University of Michigan Just yesterday we were enlightened by a report which said that optimistic teens may experience healthy adulthood. On similar lines, a study by University of Michigan scientists has revealed that a positive approach to life will seemingly lessen the risk of encountering a stroke.

The investigators examined information from the continuing Health and Retirement study during the period from 2006 to 2008. The participants apparently did not suffer from stroke during the onset of the study. The analysts gauged the optimism levels of participants by using an enhanced Life Orientation Test-Revised. The latter is a well-known assessment facility in which users give rankings to their responses on a mathematical scale.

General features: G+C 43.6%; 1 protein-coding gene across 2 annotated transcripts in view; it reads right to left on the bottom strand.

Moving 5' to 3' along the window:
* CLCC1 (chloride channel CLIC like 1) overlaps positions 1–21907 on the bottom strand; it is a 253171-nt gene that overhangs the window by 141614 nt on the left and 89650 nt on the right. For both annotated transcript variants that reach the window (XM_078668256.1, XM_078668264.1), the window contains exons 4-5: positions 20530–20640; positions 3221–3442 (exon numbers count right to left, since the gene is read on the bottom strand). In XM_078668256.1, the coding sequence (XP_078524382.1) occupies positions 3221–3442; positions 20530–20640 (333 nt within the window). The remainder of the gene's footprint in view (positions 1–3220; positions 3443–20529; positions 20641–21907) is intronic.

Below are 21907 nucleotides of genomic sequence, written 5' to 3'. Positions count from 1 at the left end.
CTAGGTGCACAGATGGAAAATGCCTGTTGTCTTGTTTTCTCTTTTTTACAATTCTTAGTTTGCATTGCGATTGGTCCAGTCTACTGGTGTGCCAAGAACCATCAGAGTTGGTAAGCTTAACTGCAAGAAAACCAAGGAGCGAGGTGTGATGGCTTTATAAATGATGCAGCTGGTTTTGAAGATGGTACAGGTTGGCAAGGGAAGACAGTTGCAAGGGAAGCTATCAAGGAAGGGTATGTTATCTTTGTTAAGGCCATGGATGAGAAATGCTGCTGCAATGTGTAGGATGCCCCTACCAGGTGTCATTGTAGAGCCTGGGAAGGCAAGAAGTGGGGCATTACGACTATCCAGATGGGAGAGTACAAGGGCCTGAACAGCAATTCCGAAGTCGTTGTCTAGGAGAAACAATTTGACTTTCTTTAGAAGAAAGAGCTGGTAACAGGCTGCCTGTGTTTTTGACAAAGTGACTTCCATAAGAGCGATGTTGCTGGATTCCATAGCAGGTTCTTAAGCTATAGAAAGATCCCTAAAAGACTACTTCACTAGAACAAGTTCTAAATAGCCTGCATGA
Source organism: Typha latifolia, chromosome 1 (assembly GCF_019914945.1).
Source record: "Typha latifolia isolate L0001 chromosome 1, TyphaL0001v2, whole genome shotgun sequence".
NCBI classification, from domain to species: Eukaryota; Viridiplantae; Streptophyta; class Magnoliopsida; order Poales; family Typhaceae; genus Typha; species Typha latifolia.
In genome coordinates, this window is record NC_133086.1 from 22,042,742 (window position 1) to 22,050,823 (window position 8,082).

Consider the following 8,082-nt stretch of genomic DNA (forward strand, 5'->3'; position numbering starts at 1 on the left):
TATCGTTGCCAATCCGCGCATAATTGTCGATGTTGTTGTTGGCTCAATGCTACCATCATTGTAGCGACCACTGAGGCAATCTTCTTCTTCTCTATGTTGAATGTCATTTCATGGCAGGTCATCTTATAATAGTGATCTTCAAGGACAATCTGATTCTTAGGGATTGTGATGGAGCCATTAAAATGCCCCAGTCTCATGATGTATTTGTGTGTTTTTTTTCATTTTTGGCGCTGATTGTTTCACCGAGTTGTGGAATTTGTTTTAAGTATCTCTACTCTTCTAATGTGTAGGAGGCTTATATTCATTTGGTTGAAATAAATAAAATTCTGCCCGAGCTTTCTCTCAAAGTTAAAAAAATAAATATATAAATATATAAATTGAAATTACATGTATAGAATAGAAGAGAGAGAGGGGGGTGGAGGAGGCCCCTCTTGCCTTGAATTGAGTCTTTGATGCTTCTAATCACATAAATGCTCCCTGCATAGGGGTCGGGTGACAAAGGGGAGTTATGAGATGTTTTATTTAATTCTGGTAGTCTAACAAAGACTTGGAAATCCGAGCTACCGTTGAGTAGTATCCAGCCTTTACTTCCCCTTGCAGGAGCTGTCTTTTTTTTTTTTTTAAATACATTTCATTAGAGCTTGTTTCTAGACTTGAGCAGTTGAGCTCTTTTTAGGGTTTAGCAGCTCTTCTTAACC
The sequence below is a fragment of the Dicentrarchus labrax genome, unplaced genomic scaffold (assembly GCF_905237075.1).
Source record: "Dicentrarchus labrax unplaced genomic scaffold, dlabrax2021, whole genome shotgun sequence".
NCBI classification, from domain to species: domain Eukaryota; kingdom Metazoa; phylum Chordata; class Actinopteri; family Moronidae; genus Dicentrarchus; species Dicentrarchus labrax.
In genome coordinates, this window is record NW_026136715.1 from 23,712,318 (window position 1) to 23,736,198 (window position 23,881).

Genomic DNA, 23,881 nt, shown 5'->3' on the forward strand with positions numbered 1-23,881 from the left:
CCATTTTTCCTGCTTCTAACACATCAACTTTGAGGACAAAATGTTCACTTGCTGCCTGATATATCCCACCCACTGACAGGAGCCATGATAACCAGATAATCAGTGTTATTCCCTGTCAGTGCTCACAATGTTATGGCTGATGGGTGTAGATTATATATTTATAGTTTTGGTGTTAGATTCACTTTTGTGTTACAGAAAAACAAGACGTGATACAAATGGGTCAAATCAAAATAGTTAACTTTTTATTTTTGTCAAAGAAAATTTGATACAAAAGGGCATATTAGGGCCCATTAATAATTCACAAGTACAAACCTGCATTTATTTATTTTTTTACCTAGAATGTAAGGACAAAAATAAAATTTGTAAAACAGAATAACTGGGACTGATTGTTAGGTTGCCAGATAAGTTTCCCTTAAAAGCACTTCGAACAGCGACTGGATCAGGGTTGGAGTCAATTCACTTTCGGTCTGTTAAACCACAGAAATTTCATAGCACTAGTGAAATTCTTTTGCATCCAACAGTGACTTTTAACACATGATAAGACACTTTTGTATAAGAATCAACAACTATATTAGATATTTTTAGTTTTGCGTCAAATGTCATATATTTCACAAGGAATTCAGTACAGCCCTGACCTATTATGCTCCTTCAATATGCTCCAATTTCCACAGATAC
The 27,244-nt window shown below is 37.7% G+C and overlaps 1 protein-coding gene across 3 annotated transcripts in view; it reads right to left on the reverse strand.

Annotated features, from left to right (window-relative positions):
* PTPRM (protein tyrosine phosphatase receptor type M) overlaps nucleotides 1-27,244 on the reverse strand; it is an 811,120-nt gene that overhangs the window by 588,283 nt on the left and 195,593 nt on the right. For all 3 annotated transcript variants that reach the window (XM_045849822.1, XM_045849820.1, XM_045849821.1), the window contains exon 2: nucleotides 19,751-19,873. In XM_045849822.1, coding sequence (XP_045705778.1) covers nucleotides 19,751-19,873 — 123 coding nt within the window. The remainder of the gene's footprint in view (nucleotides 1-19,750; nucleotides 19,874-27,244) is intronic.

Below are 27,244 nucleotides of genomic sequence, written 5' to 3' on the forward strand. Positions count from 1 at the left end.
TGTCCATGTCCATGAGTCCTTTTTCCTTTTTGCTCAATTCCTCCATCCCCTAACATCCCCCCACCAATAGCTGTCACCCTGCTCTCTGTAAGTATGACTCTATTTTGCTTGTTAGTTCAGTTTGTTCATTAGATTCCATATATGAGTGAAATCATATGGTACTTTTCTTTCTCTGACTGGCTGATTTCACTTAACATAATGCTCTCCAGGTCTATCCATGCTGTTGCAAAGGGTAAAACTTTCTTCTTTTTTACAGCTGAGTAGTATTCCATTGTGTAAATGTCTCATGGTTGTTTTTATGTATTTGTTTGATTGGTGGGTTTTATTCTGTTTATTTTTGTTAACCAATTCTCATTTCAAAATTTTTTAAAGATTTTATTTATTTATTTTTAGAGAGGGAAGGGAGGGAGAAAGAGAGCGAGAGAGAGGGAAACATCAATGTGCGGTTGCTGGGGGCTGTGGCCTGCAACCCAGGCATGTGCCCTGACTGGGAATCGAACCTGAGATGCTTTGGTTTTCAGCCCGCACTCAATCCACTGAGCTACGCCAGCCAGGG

This national level study comprised 6,044 adults above the age of 50 who rated their optimism proportions on a 16-point scale. Every rise in 1 point seemed to decrease the chances of having acute stroke by 9 percent, respectively. These findings were disclosed in the two-year follow-up phase.

“When people have a positive outlook on life, they undertake actions more likely to produce good outcomes,” explained Eric Kim, the study’s lead author and a clinical psychology doctoral student.

The scientists made use of logistic regression analysis to measure the link between optimism and stroke. They also regulated variables that seemingly influenced stroke risk, including chronic illness, self-diagnosed health, behavioral, biological and psychological attributes. The shielding effect of positive attitude is basically due to certain behavioral aspects of people such as consuming vitamins, healthy diet and workouts. Nevertheless, the optimistic way of life seems to have implications in biological outcomes too.

The study is published in Stroke: Journal of the American Heart Association.